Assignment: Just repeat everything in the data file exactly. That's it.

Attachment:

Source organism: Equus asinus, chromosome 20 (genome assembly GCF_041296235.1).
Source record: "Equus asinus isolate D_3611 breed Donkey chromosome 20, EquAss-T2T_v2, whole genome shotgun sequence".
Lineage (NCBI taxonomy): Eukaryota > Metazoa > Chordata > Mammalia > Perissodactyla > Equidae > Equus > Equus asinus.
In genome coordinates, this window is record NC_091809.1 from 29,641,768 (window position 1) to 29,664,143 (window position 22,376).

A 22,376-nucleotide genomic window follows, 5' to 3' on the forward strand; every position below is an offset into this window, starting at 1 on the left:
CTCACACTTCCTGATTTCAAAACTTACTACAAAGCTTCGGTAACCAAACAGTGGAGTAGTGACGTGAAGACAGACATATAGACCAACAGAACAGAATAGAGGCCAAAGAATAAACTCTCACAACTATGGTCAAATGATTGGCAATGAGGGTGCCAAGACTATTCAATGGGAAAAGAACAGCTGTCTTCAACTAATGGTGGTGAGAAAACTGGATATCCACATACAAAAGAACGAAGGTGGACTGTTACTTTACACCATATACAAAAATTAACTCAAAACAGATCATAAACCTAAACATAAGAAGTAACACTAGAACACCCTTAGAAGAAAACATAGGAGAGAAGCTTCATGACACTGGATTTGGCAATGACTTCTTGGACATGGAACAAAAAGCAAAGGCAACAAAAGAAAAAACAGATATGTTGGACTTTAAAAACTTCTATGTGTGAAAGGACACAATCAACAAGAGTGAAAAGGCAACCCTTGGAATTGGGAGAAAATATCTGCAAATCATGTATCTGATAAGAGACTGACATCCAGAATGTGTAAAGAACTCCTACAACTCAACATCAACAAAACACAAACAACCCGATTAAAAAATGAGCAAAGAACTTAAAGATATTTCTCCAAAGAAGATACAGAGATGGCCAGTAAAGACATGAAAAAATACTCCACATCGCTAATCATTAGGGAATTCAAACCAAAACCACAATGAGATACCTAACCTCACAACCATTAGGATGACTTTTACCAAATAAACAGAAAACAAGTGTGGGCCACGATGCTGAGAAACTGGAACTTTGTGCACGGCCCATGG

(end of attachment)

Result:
Source organism: Equus asinus, chromosome 20 (genome assembly GCF_041296235.1).
Source record: "Equus asinus isolate D_3611 breed Donkey chromosome 20, EquAss-T2T_v2, whole genome shotgun sequence".
Lineage (NCBI taxonomy): Eukaryota > Metazoa > Chordata > Mammalia > Perissodactyla > Equidae > Equus > Equus asinus.
In genome coordinates, this window is record NC_091809.1 from 29,641,768 (window position 1) to 29,664,143 (window position 22,376).

A 22,376-nucleotide genomic window follows, 5' to 3' on the forward strand; every position below is an offset into this window, starting at 1 on the left:
CTCACACTTCCTGATTTCAAAACTTACTACAAAGCTTCGGTAACCAAACAGTGGAGTAGTGACGTGAAGACAGACATATAGACCAACAGAACAGAATAGAGGCCAAAGAATAAACTCTCACAACTATGGTCAAATGATTGGCAATGAGGGTGCCAAGACTATTCAATGGGAAAAGAACAGCTGTCTTCAACTAATGGTGGTGAGAAAACTGGATATCCACATACAAAAGAACGAAGGTGGACTGTTACTTTACACCATATACAAAAATTAACTCAAAACAGATCATAAACCTAAACATAAGAAGTAACACTAGAACACCCTTAGAAGAAAACATAGGAGAGAAGCTTCATGACACTGGATTTGGCAATGACTTCTTGGACATGGAACAAAAAGCAAAGGCAACAAAAGAAAAAACAGATATGTTGGACTTTAAAAACTTCTATGTGTGAAAGGACACAATCAACAAGAGTGAAAAGGCAACCCTTGGAATTGGGAGAAAATATCTGCAAATCATGTATCTGATAAGAGACTGACATCCAGAATGTGTAAAGAACTCCTACAACTCAACATCAACAAAACACAAACAACCCGATTAAAAAATGAGCAAAGAACTTAAAGATATTTCTCCAAAGAAGATACAGAGATGGCCAGTAAAGACATGAAAAAATACTCCACATCGCTAATCATTAGGGAATTCAAACCAAAACCACAATGAGATACCTAACCTCACAACCATTAGGATGACTTTTACCAAATAAACAGAAAACAAGTGTGGGCCACGATGCTGAGAAACTGGAACTTTGTGCACGGCCCATGG